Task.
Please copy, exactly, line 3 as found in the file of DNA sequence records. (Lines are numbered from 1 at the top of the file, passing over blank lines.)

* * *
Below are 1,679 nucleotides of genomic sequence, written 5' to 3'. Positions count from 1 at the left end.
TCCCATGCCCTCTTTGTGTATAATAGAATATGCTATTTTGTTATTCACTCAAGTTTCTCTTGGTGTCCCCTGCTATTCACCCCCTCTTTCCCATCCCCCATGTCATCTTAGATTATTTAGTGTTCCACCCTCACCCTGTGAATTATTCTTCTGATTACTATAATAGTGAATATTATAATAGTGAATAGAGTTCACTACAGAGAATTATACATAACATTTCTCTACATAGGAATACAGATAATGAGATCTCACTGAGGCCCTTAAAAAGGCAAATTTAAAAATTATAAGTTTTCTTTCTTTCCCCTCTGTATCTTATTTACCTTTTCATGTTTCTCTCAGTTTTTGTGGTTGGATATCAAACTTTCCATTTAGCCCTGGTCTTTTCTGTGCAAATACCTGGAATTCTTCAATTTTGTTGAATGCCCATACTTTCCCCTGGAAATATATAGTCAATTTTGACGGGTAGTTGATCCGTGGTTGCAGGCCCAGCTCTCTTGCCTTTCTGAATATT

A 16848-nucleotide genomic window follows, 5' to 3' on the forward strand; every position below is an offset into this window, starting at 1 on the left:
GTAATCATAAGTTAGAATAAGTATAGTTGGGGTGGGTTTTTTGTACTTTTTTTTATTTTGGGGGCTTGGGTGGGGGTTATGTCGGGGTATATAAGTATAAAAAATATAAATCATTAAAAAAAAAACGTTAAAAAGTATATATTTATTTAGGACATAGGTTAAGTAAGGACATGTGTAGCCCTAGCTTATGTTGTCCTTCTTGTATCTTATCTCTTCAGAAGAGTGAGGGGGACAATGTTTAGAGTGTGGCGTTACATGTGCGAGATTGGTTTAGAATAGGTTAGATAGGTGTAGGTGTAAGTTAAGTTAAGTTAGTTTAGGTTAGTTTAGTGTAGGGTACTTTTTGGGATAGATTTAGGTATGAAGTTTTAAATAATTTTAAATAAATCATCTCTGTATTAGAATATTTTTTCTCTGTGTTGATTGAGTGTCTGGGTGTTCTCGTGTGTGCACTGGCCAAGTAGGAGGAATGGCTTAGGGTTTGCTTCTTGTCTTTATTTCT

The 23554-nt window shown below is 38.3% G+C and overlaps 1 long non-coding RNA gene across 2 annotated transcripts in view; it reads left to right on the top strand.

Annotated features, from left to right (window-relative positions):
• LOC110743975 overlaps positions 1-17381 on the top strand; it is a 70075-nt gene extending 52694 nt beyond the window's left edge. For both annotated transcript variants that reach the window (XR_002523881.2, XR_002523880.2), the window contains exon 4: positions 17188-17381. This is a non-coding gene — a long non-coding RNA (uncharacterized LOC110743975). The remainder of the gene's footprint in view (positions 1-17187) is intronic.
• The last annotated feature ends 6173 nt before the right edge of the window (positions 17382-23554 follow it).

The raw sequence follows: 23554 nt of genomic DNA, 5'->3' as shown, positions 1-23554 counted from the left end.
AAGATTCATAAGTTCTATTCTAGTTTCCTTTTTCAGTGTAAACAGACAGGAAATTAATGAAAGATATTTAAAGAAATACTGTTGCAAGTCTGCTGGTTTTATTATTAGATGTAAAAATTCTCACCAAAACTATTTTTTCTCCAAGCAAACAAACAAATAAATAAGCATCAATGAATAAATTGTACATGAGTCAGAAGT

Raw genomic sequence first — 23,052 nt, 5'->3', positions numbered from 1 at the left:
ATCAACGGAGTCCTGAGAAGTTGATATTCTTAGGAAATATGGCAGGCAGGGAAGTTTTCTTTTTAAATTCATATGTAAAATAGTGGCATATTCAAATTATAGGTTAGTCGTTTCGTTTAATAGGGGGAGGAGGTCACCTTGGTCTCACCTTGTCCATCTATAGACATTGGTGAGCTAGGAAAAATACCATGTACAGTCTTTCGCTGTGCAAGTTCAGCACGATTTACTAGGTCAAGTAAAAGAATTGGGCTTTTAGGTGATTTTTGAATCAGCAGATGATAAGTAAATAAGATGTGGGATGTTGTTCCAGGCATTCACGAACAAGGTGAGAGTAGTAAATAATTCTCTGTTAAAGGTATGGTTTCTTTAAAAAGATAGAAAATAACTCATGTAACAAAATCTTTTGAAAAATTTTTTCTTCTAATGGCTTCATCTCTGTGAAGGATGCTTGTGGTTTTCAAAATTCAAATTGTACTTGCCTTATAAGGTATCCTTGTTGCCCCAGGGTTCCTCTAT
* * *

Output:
A 16848-nucleotide genomic window follows, 5' to 3' on the forward strand; every position below is an offset into this window, starting at 1 on the left: